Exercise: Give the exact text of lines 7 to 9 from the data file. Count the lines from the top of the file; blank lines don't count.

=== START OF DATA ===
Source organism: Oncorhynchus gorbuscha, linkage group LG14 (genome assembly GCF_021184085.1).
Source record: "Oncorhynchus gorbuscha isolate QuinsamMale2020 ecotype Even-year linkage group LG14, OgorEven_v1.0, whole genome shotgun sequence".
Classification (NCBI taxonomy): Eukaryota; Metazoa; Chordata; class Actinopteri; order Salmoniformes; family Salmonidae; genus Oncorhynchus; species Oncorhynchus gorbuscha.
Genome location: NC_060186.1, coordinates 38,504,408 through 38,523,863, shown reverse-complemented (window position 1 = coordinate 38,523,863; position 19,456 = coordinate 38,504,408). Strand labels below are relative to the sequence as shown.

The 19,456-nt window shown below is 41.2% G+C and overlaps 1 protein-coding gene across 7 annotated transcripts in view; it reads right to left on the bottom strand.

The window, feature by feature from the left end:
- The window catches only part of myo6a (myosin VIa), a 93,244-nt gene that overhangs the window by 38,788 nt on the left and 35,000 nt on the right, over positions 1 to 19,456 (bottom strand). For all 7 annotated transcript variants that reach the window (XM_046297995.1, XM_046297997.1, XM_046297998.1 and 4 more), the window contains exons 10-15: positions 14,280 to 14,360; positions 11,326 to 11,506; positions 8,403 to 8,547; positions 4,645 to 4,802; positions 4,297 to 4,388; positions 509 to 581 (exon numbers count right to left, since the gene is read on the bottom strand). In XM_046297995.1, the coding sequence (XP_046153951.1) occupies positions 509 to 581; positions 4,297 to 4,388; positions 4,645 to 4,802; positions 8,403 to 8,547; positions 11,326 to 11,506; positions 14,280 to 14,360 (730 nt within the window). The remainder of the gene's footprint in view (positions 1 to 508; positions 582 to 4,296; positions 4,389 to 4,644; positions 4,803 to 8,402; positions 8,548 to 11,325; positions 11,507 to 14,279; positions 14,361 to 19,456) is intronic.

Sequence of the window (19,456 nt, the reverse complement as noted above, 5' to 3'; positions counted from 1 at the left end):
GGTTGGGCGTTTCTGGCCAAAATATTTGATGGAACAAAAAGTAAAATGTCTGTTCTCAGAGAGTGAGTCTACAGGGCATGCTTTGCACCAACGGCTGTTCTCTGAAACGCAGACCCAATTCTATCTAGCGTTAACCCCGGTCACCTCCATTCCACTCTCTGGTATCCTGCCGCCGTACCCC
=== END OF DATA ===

- The window catches only part of myo6a (myosin VIa), a 93,244-nt gene that overhangs the window by 38,788 nt on the left and 35,000 nt on the right, over positions 1 to 19,456 (bottom strand). For all 7 annotated transcript variants that reach the window (XM_046297995.1, XM_046297997.1, XM_046297998.1 and 4 more), the window contains exons 10-15: positions 14,280 to 14,360; positions 11,326 to 11,506; positions 8,403 to 8,547; positions 4,645 to 4,802; positions 4,297 to 4,388; positions 509 to 581 (exon numbers count right to left, since the gene is read on the bottom strand). In XM_046297995.1, the coding sequence (XP_046153951.1) occupies positions 509 to 581; positions 4,297 to 4,388; positions 4,645 to 4,802; positions 8,403 to 8,547; positions 11,326 to 11,506; positions 14,280 to 14,360 (730 nt within the window). The remainder of the gene's footprint in view (positions 1 to 508; positions 582 to 4,296; positions 4,389 to 4,644; positions 4,803 to 8,402; positions 8,548 to 11,325; positions 11,507 to 14,279; positions 14,361 to 19,456) is intronic.

Sequence of the window (19,456 nt, the reverse complement as noted above, 5' to 3'; positions counted from 1 at the left end):
GGTTGGGCGTTTCTGGCCAAAATATTTGATGGAACAAAAAGTAAAATGTCTGTTCTCAGAGAGTGAGTCTACAGGGCATGCTTTGCACCAACGGCTGTTCTCTGAAACGCAGACCCAATTCTATCTAGCGTTAACCCCGGTCACCTCCATTCCACTCTCTGGTATCCTGCCGCCGTACCCC